It’s been a hard winter in Toronto. It started earlier than normal with a snowstorm that was like Satan had mated with a canister of liquid nitrogen, and kinda just went from there. It’s now April 6 as I write this, and there are still piles of snow outside, hanging on by their icy little fingernails. So you can’t blame people for getting a little kooky.
I live in a neighbourhood with lots of older people who came from Southern Europe in the 1940s-60s. Most of these folks are working people: labourers, tradespeople, seamstresses, factory workers, etc. They busted ass their entire working lives, and when they weren’t working for pay they were busily raising families and growing vegetables in gardens constructed from bizarre Rube Goldberg-esque structures of old containers, pipes, fences made from discarded stair railings, pieces of random stuff tied together with what appear to be shoelaces, etc. (My next door neighbour’s specialty is found-object scarecrows. Some of them are downright Blair Witch Project. There was one teddy bear homunculus situation that will surely give me a lifetime of nightmares.)
Now that they’re retired, the work ethic remains. The problem is, few of them have much education, and few of them have hobbies as such. Their kids have all moved out to the suburbs to raise families of their own. So they’re bored and trying to stay busy. As the day unfolds the neighbourhood begins to chatter with their activities: sweeping the sidewalk, poking at ice bits in the sewer grates, floofing out carpets and blankets over the porch railing, and strolling up and down the street yelling at each other about the weather.
Two weeks ago, I looked out the window and saw a particularly poignant sight. My next door neighbour was outside shoveling the latest dumping of white crap. So far, so normal. Except he was shoveling his backyard garden. He wasn’t shoveling anything in particular. He wasn’t clearing a path or the steps, or freeing up a frozen door. He wasn’t even really shoveling with any apparent intent to uncover anything, because underneath was simply frozen dirt. He was just shoveling, moving snow from one side of the garden to the other. He would transfer the shovelfuls from one side to the other, occasionally pausing to admire his handiwork. He was shoveling to nowhere.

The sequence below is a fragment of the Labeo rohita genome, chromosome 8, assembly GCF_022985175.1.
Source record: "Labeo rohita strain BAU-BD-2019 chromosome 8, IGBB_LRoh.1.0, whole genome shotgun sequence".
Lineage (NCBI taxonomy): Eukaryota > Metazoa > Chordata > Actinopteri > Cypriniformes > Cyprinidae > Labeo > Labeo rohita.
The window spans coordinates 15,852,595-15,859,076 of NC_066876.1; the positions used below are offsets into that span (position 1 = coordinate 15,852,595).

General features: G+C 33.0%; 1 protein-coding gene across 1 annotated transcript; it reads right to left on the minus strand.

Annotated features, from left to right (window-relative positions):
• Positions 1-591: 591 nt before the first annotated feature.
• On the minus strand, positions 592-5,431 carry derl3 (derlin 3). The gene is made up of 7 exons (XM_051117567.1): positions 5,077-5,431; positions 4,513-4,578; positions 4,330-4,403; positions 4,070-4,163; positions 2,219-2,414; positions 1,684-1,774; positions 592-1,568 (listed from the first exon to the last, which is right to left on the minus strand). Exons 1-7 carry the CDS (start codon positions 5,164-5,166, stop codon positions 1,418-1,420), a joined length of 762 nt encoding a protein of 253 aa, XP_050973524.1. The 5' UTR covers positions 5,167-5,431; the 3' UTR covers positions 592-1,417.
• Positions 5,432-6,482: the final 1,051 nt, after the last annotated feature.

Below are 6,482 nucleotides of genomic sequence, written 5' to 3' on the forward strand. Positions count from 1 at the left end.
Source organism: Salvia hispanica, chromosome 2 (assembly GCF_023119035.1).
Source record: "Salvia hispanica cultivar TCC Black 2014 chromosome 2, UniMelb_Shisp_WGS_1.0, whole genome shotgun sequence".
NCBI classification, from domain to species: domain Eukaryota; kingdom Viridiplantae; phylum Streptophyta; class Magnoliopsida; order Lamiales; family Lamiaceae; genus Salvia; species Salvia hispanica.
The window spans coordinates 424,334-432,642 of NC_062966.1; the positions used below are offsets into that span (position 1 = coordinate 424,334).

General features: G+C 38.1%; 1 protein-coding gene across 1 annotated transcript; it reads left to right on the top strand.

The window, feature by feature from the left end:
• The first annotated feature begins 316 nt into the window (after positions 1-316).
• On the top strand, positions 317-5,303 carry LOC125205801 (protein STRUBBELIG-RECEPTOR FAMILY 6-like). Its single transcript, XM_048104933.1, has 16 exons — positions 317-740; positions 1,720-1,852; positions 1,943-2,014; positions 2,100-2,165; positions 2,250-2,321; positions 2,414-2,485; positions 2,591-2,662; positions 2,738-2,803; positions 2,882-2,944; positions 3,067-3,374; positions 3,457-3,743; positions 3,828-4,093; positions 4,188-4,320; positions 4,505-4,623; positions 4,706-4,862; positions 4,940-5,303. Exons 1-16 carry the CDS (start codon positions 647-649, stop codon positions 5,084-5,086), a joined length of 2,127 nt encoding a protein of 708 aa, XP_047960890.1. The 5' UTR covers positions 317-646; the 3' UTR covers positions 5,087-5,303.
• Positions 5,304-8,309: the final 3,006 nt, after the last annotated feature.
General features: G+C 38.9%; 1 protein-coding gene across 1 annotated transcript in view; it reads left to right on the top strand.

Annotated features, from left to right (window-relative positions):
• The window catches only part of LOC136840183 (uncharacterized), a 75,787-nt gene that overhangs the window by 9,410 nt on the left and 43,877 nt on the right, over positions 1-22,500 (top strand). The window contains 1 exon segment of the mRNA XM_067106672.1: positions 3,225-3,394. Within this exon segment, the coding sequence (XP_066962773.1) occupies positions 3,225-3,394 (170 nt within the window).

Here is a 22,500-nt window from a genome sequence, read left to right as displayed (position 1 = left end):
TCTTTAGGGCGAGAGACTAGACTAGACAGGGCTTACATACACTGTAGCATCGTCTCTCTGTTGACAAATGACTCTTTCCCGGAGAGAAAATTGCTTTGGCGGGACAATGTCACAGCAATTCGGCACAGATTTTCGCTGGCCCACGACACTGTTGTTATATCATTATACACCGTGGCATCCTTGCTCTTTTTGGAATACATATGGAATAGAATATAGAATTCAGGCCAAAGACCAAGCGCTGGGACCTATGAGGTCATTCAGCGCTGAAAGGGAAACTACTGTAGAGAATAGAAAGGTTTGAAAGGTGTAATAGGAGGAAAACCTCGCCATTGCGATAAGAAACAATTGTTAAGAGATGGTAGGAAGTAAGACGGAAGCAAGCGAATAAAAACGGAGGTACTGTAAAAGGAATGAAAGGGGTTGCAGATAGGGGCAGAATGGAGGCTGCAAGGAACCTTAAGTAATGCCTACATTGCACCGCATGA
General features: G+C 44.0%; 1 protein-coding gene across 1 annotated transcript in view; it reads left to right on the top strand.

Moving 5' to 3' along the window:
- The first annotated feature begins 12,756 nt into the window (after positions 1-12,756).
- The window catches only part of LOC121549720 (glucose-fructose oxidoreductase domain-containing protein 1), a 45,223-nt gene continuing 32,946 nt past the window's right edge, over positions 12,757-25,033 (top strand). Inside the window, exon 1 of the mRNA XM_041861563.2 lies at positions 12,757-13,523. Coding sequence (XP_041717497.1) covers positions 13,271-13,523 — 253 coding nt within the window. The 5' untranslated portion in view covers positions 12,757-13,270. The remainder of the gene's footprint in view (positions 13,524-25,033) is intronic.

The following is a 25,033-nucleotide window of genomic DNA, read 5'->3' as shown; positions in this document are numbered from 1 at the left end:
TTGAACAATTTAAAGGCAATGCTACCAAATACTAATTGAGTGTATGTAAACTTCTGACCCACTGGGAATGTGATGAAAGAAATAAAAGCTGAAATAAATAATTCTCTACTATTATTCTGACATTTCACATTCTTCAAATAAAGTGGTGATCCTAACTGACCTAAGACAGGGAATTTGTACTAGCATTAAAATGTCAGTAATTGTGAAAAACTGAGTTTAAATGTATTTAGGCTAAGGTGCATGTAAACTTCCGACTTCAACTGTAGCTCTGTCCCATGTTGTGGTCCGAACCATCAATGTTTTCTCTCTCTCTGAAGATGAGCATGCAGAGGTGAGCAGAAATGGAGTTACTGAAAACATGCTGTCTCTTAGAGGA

As I observed this peculiar objectiveless ritual, shoveling to nowhere suddenly seemed like a metaphor for many of my activities recently. I’d been staying busy – very busy, in fact – but wasn’t feeling like I’d really accomplished anything in particular. In response to the question “How was your day?” I’d often reply, “I’ve already forgotten.” The weeks flipped past in a haze of rushing from one meeting to the next, one commitment to the next. I was busy. I had a good stable job. But was I really doing anything?
For years, I fantasized on and off about doing something with Stumptuous full time. I spent my spare hours surfing training blogs, answering emails about training, talking about training with other people, thinking about articles for my website. But because of my other commitments, Stumptuous often languished, out of date, slightly tattered, still serviceable but getting a little intellectually dowdy from time to time. I always came up with reasons why it wouldn’t be sensible to do it.
You have to understand – I am an eminently sensible woman. I am a belt-and-suspenders person, the kind of grrl who always saves for a rainy day. I am the Boy Scout Be Prepared. Before I leave the house I check the stove and coffee maker at least twice. I have obsessive compulsive rituals of patting my pockets for my keys. I am the kind of friend you want to organize birthday parties and colour code files. I would be voted “Least Likely To Have A Psychedelic Episode While Driving a Stolen Maserati Through A Plate Glass Window”.
Last week, suddenly, the universe pinched me. Hard. For reasons I won’t divulge publicly, last week I decided to quit my job. RIGHT NOW. Not “Oh, when I have something else lined up.” Not, “Oh, maybe in a year.” No, RIGHT NOW, with the kind of urgency generally reserved for the intestinal distress of having consumed a bran-and-Guinness curry the night before.
Friday morning, April 4th, I walked into my workplace and handed in my resignation, effective immediately. Friday afternoon, I boarded a plane to the North American Grappling Association World Championships. Saturday afternoon I stood grinning like a moron with a silver medal around my neck. (Saturday night I ate my bodyweight in New York barbecue, and washed it down with a bag of peanut M&Ms. We need not speak of that indiscretion again.) Sunday evening, my brain raced with all the projects I wanted to do: A Stumptuous book! DVDs! Training clients! Hell, I might even answer my email!
I write this on Monday, slightly shell shocked but excited by the possibilities. I’m free, to do what I want, any old time.
To paraphrase Bill and Ted’s Excellent Adventure, big things are afoot at the Dr. K. Here I am, folks. Let’s get to work.